So, what will happen to ro/ro asset values as we transition to green? It depends on the cargo mix, respective markets, and the type of ro/ro. In the mid-term, we expect to see a divergence in charter rates with stronger relative demand for LNG powered tonnage and battery hybrids. PCTC, ro/ro, ro/pax and con/ro shipowners already priced-in to LNG - such as Siem, UECC, NYK, K-Line, Stena Ro/ro, WALLENIUS-SOL, Bore, Tallink Grupp, Matson, Crowley and Seaspan - are in a favorable position to capitalize over non-green assets. Grimaldi’s green battery-in-port hybrids are a clever compromise and values should hold up relatively well, especially if the battery technology develops.
NYK recently announced they plan to replace its existing PCTC fleet with 40 newly built LNG-fueled vessels over the next decade, reducing CO2 emissions by 50 percent per ton-mile by 2050. However, these plans could be revised if the EU toughens its policy on emissions pushing through a regional carbon levy as a logical next step. Biden is likely to support it.
A Blueprint from Norway
Latest global predictions from auto analysts suggest 20 percent of all new car sales will be electric by 2030, rising to 58 percent by 2040. These are big numbers, and perhaps conservative for Europe noting more than half of Norway’s total was electric in 2020, with many arriving on PCTCs from Tesla’s Gigafactory in Shanghai (although outsold by Volkswagen). Norway has the highest number of electrical ferries in the world where pioneer Norled is now building a hydrogen driven ferry. The car market transformed due to generous government tax incentives, excellent stakeholder collaboration, and strong consumer demand for electric vehicles.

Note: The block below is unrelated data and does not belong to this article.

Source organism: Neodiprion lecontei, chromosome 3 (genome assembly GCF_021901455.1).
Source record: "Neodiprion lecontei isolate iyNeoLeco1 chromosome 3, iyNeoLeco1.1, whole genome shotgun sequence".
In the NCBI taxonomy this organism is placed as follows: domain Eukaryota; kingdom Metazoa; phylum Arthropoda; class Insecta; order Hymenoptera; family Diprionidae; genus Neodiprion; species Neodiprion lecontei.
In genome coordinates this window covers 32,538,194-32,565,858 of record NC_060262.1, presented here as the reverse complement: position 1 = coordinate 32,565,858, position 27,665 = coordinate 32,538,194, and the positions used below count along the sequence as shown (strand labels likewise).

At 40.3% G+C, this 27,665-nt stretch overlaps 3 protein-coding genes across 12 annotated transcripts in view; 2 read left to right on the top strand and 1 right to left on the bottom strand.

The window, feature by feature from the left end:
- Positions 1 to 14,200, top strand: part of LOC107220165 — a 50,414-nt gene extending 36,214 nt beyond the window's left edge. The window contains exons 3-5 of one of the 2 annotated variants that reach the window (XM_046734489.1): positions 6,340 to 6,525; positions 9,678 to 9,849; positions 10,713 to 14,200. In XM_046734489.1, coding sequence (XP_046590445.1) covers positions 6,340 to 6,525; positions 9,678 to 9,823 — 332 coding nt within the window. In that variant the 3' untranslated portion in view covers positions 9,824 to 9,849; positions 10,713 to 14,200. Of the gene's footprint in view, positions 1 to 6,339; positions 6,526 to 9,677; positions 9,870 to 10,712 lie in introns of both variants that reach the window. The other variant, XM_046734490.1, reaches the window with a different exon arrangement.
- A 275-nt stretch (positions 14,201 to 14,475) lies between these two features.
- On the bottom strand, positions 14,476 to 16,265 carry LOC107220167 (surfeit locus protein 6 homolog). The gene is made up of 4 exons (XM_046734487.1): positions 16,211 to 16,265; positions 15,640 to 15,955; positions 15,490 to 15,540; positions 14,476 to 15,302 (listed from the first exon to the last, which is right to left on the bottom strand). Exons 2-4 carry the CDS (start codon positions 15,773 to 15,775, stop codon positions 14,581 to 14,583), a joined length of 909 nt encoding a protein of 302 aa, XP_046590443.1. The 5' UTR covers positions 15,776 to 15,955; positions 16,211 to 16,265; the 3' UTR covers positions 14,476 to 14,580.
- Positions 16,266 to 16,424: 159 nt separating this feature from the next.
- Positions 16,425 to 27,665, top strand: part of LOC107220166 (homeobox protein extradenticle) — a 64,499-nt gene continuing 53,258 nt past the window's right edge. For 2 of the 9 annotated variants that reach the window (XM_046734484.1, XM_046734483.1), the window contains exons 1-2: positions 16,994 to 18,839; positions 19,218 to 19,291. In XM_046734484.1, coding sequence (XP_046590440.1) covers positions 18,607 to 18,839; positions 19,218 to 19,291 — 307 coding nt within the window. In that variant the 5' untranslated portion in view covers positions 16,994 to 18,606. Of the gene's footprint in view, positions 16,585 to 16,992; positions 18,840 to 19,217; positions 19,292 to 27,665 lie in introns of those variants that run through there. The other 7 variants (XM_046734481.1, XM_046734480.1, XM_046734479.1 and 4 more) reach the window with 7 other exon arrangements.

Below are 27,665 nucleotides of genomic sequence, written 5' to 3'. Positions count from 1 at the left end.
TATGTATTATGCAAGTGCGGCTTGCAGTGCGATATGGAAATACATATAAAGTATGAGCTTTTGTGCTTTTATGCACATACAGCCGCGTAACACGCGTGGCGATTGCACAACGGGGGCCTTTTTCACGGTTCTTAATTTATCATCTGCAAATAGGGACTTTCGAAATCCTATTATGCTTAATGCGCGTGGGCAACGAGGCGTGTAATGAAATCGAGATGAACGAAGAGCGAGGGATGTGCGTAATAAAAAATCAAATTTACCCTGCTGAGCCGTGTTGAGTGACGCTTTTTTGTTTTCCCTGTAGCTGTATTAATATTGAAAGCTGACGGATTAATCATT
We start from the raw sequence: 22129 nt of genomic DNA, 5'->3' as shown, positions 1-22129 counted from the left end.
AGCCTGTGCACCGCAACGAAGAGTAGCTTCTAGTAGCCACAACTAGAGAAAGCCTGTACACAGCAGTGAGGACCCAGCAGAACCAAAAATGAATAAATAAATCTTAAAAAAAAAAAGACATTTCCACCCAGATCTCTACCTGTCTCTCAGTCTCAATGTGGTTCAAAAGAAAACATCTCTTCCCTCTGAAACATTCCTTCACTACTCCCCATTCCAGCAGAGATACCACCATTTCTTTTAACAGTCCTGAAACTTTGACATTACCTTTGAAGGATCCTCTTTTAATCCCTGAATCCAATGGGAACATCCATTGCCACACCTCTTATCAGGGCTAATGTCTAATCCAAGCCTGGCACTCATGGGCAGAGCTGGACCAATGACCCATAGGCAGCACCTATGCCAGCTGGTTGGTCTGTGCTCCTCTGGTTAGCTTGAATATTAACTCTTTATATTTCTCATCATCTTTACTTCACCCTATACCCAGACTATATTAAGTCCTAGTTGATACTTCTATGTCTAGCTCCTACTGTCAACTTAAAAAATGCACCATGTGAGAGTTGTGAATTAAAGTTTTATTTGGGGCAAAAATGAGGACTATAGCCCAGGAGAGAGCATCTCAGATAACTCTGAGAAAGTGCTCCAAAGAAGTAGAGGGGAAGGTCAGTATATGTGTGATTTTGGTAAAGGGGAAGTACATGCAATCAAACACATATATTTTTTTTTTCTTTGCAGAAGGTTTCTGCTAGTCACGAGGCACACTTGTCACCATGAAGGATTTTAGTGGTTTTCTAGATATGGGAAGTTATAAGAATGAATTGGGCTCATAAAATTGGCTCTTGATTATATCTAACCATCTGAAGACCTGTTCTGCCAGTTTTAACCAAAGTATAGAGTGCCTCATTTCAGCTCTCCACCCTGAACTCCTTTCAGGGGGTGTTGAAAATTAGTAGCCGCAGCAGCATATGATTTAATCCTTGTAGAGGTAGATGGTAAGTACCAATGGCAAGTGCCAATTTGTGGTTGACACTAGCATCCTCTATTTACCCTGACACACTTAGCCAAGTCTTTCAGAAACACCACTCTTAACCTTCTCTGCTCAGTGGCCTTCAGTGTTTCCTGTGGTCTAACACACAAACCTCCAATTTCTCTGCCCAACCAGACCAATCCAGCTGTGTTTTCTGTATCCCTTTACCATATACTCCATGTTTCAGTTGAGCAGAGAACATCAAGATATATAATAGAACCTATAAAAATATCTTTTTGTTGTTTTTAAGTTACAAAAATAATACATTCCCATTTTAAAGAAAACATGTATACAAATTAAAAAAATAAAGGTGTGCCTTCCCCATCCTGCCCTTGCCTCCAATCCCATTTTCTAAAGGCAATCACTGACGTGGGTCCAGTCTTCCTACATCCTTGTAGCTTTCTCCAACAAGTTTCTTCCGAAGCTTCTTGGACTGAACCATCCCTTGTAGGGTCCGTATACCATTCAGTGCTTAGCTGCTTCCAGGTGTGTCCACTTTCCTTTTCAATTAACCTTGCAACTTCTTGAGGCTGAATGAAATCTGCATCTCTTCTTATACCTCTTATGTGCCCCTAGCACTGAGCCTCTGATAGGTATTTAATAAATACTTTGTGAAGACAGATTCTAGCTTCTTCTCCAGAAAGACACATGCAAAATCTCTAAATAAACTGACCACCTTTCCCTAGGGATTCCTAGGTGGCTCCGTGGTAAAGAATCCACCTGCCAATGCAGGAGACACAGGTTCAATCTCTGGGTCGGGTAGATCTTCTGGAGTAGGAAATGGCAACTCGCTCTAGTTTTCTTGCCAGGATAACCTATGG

GM (General Motors) referenced Norway’s success in their Super Bowl commercial last month employing Will Ferrell to great comedic effect. GM are launching 30 new global electric vehicles by 2025, aiming to be completely electric by 2035. With such development, investment, and demand – it is plausible to imagine a scenario next decade where a leading car manufacturer will insist their sophisticated electric tech vehicles are shipped on zero carbon vessels, paying a premium for the service, bringing value back to shipowners and shareholders invested.
Values as we Transition to Green
Based on the high proportion of valuable cars on LCTC/PCTC/PCC vessels, vehicle carriers will be the first type to go “green.” They will be closely followed by ropax ferries trading on shorter city to city journeys, where passenger income is the driver of earnings. Pure cargo ro/ro vessels will enjoy the longest period of grace due to a more diverse cargo mix. The impact to vessel values as non-green assets compete head on with green assets in respective markets is the big unknown. Shipowners report an increasing difficulty in selling small, vintage tonnage, particularly in Europe. The net must be cast wider on a global level.
Investing in bridging fuels versus carbon neutral solutions continues to divide shipowners. However, we are beginning to see carriers take clearer positions with electric, biofuels and hydrogen emerging as front runners in the ro/ro sector. Dual-fuel LNG engines equipped with battery packs, which also have the flexibility to run on fossil free liquid or gas are a safe bet.
Dan Nash is the Head of Ro/Ro at VesselsValue. This post appears courtesy of VesselsValue and is reproduced here in an abbreviated form; the original may be found here.
The opinions expressed herein are the author's and not necessarily those of The Maritime Executive.